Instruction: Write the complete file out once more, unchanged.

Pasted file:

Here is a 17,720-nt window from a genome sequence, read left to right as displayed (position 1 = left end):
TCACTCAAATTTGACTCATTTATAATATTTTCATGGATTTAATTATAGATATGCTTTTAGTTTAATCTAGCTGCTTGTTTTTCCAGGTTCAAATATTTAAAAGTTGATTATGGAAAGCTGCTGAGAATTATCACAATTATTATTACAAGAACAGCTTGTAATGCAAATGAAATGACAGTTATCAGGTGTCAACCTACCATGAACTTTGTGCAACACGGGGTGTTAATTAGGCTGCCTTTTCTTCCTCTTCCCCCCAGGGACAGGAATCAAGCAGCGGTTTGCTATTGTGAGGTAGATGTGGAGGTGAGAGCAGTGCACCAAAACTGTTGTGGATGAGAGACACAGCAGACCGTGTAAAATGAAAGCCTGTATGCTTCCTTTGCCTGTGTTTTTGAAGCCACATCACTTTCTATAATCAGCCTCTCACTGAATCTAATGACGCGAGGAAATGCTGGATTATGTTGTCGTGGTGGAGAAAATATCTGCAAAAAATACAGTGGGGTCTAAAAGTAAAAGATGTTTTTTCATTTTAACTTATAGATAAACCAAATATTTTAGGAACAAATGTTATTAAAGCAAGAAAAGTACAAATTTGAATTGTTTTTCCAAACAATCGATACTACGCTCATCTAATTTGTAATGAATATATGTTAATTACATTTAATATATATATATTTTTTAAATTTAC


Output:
Here is a 17,720-nt window from a genome sequence, read left to right as displayed (position 1 = left end):
TCACTCAAATTTGACTCATTTATAATATTTTCATGGATTTAATTATAGATATGCTTTTAGTTTAATCTAGCTGCTTGTTTTTCCAGGTTCAAATATTTAAAAGTTGATTATGGAAAGCTGCTGAGAATTATCACAATTATTATTACAAGAACAGCTTGTAATGCAAATGAAATGACAGTTATCAGGTGTCAACCTACCATGAACTTTGTGCAACACGGGGTGTTAATTAGGCTGCCTTTTCTTCCTCTTCCCCCCAGGGACAGGAATCAAGCAGCGGTTTGCTATTGTGAGGTAGATGTGGAGGTGAGAGCAGTGCACCAAAACTGTTGTGGATGAGAGACACAGCAGACCGTGTAAAATGAAAGCCTGTATGCTTCCTTTGCCTGTGTTTTTGAAGCCACATCACTTTCTATAATCAGCCTCTCACTGAATCTAATGACGCGAGGAAATGCTGGATTATGTTGTCGTGGTGGAGAAAATATCTGCAAAAAATACAGTGGGGTCTAAAAGTAAAAGATGTTTTTTCATTTTAACTTATAGATAAACCAAATATTTTAGGAACAAATGTTATTAAAGCAAGAAAAGTACAAATTTGAATTGTTTTTCCAAACAATCGATACTACGCTCATCTAATTTGTAATGAATATATGTTAATTACATTTAATATATATATATTTTTTAAATTTAC